By exploiting a to this point little-used clause in the new collective bargaining agreement, Sather got Arizona to eat half of Yandle’s contract. Of course Sather had to sweeten his offers to persuade the Coyotes to offer financial aid, but Sather still shrewdly found a way to take on salary and improve his club when it seemed to be nearly impossible.
The Coyotes will absorb half of Yandle’s cap hit again next year, but the $2.625 million the Rangers have added to their payroll is still going to be difficult to work around given that the guys Yandle is replacing, John Moore and Matt Hunwick, counted just $851k and $600k, respectively, against the cap this season. Read More→
Much has been made of the Rangers’ salary cap woes with the likes of Mats Zuccarello, Martin St. Louis, Derek Stepan and Carl Hagelin set to be free agents and the ceiling unlikely to increase much in the offseason. However, the emergence of several top prospects has made biting the bullet of letting a key player or two go much easier.
Obviously every franchise wants to retain as much talent as possible, but of course there is only so much money and so many positions to go around. The good news is that the team is well prepared to weather a significant loss.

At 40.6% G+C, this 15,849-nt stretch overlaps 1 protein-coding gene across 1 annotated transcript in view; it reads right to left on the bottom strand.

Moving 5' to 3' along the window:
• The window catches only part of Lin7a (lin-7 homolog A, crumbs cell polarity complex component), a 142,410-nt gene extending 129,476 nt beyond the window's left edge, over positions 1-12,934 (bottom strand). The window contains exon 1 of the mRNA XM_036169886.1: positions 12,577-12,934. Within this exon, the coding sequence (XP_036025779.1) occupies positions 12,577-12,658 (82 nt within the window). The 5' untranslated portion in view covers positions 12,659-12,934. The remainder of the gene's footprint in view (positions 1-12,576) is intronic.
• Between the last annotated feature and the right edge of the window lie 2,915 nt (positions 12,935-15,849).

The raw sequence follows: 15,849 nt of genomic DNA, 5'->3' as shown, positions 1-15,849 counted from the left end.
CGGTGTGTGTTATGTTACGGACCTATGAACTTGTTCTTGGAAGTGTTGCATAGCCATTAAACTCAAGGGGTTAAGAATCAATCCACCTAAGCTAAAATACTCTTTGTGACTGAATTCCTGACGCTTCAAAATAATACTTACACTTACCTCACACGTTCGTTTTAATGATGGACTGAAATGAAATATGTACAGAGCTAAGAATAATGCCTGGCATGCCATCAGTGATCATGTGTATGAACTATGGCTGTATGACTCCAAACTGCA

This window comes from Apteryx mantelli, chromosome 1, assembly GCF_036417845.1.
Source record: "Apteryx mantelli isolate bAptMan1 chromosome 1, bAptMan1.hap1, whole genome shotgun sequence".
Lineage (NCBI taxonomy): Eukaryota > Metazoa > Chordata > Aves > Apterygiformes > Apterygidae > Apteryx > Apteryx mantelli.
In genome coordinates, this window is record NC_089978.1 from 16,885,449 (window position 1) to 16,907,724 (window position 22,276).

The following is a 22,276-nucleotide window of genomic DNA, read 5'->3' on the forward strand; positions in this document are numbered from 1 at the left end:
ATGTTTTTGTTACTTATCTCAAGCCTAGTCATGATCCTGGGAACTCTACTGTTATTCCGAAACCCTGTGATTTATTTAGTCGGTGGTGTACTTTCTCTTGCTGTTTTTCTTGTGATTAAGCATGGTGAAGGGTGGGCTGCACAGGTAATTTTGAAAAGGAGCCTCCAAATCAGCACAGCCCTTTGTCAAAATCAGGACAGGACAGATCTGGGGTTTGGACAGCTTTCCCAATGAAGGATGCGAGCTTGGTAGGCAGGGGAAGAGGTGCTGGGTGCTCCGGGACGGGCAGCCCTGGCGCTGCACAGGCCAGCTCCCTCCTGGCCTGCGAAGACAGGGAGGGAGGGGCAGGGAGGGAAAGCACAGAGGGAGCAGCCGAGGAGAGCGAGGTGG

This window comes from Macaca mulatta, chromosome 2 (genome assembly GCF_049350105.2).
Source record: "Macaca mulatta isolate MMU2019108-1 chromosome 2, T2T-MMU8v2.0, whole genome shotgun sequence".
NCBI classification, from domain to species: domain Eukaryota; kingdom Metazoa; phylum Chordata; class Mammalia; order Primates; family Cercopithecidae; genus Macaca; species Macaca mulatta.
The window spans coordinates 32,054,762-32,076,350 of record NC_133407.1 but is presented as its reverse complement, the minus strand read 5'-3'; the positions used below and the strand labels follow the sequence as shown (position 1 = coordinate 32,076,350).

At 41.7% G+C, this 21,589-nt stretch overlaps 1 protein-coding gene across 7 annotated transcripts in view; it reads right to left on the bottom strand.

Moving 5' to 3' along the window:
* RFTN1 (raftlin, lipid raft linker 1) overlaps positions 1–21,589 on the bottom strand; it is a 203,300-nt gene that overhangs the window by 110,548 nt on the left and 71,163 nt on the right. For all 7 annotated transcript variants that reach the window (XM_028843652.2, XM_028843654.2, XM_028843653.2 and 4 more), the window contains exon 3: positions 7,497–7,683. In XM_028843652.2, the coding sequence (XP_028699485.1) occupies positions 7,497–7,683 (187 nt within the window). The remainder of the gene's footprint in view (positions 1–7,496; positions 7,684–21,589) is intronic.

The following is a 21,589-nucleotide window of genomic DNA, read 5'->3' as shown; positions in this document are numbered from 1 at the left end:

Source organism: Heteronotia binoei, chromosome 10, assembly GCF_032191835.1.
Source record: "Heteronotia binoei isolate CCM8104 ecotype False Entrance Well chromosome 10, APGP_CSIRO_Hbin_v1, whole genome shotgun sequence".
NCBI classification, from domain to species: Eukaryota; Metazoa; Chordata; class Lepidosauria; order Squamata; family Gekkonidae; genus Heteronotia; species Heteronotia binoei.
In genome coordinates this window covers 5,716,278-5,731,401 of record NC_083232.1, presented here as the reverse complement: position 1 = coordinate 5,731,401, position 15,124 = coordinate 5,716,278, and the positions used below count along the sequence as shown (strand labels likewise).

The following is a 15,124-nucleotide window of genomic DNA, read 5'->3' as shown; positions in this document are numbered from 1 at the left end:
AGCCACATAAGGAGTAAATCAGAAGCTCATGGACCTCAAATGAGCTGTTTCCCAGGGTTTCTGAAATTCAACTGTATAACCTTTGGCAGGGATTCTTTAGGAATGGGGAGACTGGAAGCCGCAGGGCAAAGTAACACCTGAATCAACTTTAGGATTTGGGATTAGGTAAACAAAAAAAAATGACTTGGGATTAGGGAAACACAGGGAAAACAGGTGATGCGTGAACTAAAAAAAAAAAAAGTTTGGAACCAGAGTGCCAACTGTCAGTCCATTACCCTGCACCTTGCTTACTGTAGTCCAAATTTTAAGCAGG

Anthony Duclair and Pavel Buchnevich are potential replacements for Zuccarello, St. Louis and Hagelin; Brady Skjei will take the Matt Hunwick/John Moore job; and now it looks like even Oscar Lindberg could be useful should the team need to deal Dominic Moore in a penny-saving move.
What a time it is to be Glen Sather these days. One of his favorite times of the year is quickly approaching, but Sather’s carefully crafted trade deadline plan has been continuously influenced by new developments over the last few weeks.
First Henrik Lundqvist went down with a scary vascular injury, ceding his throne to backup Cam Talbot. The Prince had played well in spot duty over the last two seasons, but it was still anyone’s guess how he would respond to immediate full-time duty. Though it’s been rocky at times, Talbot has seized the job with a 5-1-1 record since taking over as the starter.